We had brought more DVD action films for Moncho and his amigos, these were gratefully received, and he got us a lovely big piece of grouper (moro) in return. Otherwise no drama this time, just as well, so we could concentrate on the training. On our last trip back to the mainland we had become wiser, and left at 2.30 a.m. missing the windiest part of the night, and as we were running with the breeze, this time we had a lovely gentle sail to Caranero, arriving in the middle of the day on the 31st March. We were lifted out the next morning in a 100 ton travel-lift. So that is our adventure over for this time. A taxi is coming to pick us up at 2.30 a.m. to take us to the air-port, giving plenty of time to avoid the morning rush in Caracas, which apparently begins very early and is horrific. We will be in Morocco from 7th to 18th April, then a few days in Britain seeing some old friends, before going back home to Kristiansand, where we will both be working through the summer.
We will be back here on 13th September to continue sailing, but will put in a short report on the Sahara Marathon (Marathon Des Sable) later this month, so you can hear abut what trials and tribulations that will bring!

Albert Hinkson 1927 – 2005

While in Tortuga, we got the sad news that an old friend, Albert, had died in Bequia, St. Vincent Grenadines. Stein first met Albert in Barbados in 1978, when he came for a medical consultation. Later that year we sailed with kids and Steins parents to Bequia in Red Admiral, the first of many visits to him and his wife Angie at their restaurant and boutique, The Whaleboner. In April last year we were there with Eli on White Admiral. We always had a good time with them and their daughter Ruth. On our last visit it was touching to see what a new lease of life his grandchildren had given him, especially Christian whom he and Angie were adopting. We knew that Albert had been the manager of a supermarket in Florida until he came to Bequia and began a new life with Angie, what we didn’t know until we got a report from his well attended funeral (including the Prime Minister) was that he was an early defender of black people’s rights, employing blacks and getting into trouble with the Ku Klux Klan.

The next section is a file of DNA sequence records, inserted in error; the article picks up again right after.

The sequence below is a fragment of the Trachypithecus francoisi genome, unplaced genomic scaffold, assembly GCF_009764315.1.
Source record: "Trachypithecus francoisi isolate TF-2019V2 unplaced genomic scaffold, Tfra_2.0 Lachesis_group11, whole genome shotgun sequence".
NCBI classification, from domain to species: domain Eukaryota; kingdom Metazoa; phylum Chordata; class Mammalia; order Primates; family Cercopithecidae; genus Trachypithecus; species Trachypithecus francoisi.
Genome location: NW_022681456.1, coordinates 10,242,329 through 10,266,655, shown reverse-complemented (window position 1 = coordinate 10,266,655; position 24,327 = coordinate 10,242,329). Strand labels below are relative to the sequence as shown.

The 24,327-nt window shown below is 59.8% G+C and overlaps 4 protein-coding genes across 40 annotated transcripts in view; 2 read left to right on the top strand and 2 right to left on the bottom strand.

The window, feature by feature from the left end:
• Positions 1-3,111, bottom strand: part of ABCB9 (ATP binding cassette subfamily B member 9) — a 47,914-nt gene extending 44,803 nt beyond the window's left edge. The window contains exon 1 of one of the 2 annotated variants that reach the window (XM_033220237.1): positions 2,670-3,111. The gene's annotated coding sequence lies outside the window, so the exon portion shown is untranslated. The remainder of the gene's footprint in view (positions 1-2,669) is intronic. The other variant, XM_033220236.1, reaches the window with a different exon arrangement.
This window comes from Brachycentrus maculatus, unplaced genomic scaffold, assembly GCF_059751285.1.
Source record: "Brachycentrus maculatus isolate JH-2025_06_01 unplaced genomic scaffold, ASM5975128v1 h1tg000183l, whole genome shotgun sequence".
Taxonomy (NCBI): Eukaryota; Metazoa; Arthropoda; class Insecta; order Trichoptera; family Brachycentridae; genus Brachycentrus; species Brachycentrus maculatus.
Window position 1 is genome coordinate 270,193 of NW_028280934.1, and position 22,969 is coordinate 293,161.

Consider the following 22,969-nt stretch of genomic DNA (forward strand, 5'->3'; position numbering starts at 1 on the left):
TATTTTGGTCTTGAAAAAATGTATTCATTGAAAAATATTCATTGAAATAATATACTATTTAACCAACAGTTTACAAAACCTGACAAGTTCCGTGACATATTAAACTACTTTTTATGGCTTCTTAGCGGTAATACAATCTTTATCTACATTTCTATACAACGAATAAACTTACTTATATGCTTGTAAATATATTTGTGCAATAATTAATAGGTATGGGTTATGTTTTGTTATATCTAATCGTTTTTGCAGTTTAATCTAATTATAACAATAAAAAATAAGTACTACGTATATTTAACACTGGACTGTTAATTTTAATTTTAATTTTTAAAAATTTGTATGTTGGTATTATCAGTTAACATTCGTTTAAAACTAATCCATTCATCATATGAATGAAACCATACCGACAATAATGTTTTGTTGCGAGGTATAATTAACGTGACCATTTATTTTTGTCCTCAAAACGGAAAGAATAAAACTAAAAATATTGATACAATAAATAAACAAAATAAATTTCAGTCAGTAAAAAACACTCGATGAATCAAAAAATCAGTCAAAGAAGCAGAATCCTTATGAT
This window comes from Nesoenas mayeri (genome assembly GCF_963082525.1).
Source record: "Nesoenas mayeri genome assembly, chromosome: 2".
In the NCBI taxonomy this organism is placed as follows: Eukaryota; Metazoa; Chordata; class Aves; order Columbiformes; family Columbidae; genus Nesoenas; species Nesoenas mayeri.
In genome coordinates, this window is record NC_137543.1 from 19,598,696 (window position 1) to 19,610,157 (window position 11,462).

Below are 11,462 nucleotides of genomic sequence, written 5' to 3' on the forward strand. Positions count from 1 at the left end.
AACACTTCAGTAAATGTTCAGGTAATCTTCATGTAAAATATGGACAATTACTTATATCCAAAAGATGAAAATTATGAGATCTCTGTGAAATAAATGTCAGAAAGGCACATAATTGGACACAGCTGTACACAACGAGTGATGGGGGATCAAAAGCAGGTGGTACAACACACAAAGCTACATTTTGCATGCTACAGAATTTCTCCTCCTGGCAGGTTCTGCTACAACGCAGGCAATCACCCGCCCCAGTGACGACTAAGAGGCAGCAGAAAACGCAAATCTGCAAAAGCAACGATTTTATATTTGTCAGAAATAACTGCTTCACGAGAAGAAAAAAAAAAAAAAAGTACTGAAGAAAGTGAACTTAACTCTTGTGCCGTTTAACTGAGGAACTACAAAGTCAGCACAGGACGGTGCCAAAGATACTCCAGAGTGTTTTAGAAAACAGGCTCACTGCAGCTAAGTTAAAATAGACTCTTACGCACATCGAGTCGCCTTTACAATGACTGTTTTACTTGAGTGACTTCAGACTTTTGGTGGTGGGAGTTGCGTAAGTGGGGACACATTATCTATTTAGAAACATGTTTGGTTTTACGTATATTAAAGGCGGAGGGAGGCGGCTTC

So apart from the hospitable, friendly and artistic person we knew, Albert Hinkson was a man of principle, and we are proud to have known him

06 Apr 2005 by Stein & Diana

Wednesday, 9 March 2005

Puerto la Cruz, Venezuela, Sunday March 6th, 2005

Diana and I arrived back at Puerto la Cruz this morning. We have just finished lunch of home baked, brown bread eaten with a selection of fruit and salad bought from a street stall close to the marina entrance. Today being - domingo – Sunday – does not seem to prevent these small businesses from operating. After a sailing trip of two weeks we had run out of just about everything fresh, so bananas, tomatoes and lettuce were real luxuries!
The island we visited was Isla la Tortuga, about 60 n.miles (110 km) NW of here. It is a low, flat, barren island of jagged, coral rocks. Bush and cacti dominate the dry landscape inland, while the coast is blessed with miles of white beaches, suitably interrupted here and there by green mangroves and black cliffs. The main part of the island is large, about 25 x 10 km. Off the NW coast there are also three small groups of islets and reefs popular with yachts and fishermen. There are no permanent inhabitants on the island, but several collection of shacks where fishermen from Margarita or Cumaná live for periods of 3-4 months at a time. Occasionally boys join their fathers during school holidays, but we never met any of their mothers. Without stores, schools or medical service these islands are very much a man’s world – the Coral Outbacks of Venezuela! Having said that, in the biggest fishing community off Punta Delgada in the NE there are some very nicely kept concrete houses, including a small posada (guest house) with a diesel generator and a desalination unit (making drinking water from the sea). Their main customers are rich owners of large motor yachts or small aeroplanes from Caracas, most of them visiting at week-ends. The airstrip is a naturally flat area behind the beach.